The country is hooked on fossil fuels but “by 2020 we'll be able to live without oil,” said deputy crown prince Mohammed bin Salman, author behind new economic plan, Saudi Vision 2030. “The vision is not a dream. It's a reality that will come true.”
It's a sign of how pressured oil-reliant economies have been during the last two years, as black gold is still priced around 60 per cent lower than it was in early 2014. With prices staying lower, for longer, than anyone thought they would, Saudi Arabia's having to adjust.
This week the IMF released a report outlining the staggering impact low oil prices have had on the Middle East. It believes the region's economies have lost $390bn in revenue. “It's putting immense pressure on policymakers to implement economic reforms,” says Mihir Kapadia of Sun Global Investments.
Read more: Saudi Arabia under stress from cheap oil
Rumblings of reform have begun in Kuwait, Qatar and United Arab Emirates, although the Saudi proposals are the boldest for an economy that depends on oil for 70 per cent of its revenues.
State coffers need oil prices at around $105 a barrel to remain balanced, says the IMF, but they're currently around $40, and have been lower recently. It calculates the Saudis barely have cash reserves to last five years at current prices.
Read more: Is the age of oil coming to a close?
Saudi Arabia's faced a widening budget deficit, which clocked in at around 15 per cent of GDP, and received a blow when both Standard & Poor's and Fitch downgraded its credit rating, with the latter citing “major negative implications” from cut-price oil.
“The vision doesn't need high oil prices,” Prince Salman insisted, adding the economy could be transformed regardless of fluctuations in prices, and could even happen with oil at $30.
Saudi Arabia's adapting to lower oil revenues, but some argue the country has deliberately kept oil prices high - not to squeeze out competition from the US, but because it knows the days of high oil prices are numbered.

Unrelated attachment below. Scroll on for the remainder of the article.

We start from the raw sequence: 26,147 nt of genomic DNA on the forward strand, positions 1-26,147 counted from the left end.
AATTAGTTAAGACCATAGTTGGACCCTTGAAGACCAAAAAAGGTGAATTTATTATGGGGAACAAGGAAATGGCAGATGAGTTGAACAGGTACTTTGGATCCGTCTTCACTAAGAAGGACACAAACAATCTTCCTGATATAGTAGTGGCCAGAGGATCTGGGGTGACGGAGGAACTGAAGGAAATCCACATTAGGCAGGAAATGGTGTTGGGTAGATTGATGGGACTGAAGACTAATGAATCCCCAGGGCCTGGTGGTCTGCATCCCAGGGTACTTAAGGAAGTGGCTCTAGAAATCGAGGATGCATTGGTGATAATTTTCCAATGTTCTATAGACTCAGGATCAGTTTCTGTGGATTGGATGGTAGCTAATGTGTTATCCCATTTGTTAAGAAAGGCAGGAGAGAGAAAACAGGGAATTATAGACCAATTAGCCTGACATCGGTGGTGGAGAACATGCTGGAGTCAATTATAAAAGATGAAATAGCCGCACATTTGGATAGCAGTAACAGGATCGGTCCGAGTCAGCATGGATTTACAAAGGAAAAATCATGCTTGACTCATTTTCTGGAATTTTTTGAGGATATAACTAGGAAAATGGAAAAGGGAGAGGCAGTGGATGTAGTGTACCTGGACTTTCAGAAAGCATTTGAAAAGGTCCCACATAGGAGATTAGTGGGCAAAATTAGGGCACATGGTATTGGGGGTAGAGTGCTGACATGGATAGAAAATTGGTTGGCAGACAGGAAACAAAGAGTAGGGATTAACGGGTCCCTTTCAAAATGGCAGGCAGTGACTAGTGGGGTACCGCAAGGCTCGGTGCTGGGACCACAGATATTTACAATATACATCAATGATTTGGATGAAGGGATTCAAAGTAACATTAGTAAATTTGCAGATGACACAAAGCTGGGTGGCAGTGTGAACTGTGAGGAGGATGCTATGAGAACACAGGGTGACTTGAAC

Renewable energy has become profitable and more efficient than ever, and some say we'll never run out of oil - only the need for it.
They say Saudi Arabia's pumping out as much oil as it can, while there's still need for it. It runs contrary to the theory, popularised in the 1970s, that the world would reach "peak oil" when there was more demand for oil than reserves could possibly fill.
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Prince Salman confirmed plans to part-privatise state oil giant Aramco, which he values at $2 trillion to $3 trillion. On that basis, the 5 per cent state which will be sold off to shareholders will be worth $150 billion. These figures make Aramco one of the world's most valuable companies, more valuable than Apple, Microsoft and Google's owner Alphabet.
Ownership of Aramco will transfer to the country's sovereign wealth fund, which will become the world's largest and dwarf Norway's, which at $825bn reigns as the largest.
Locals will also be able to buy shares in the country's hospitals, mining and tourism will also be prioritised, while authorities will launch a “green card” to allow expats to keep their cash in Saudi and invest it.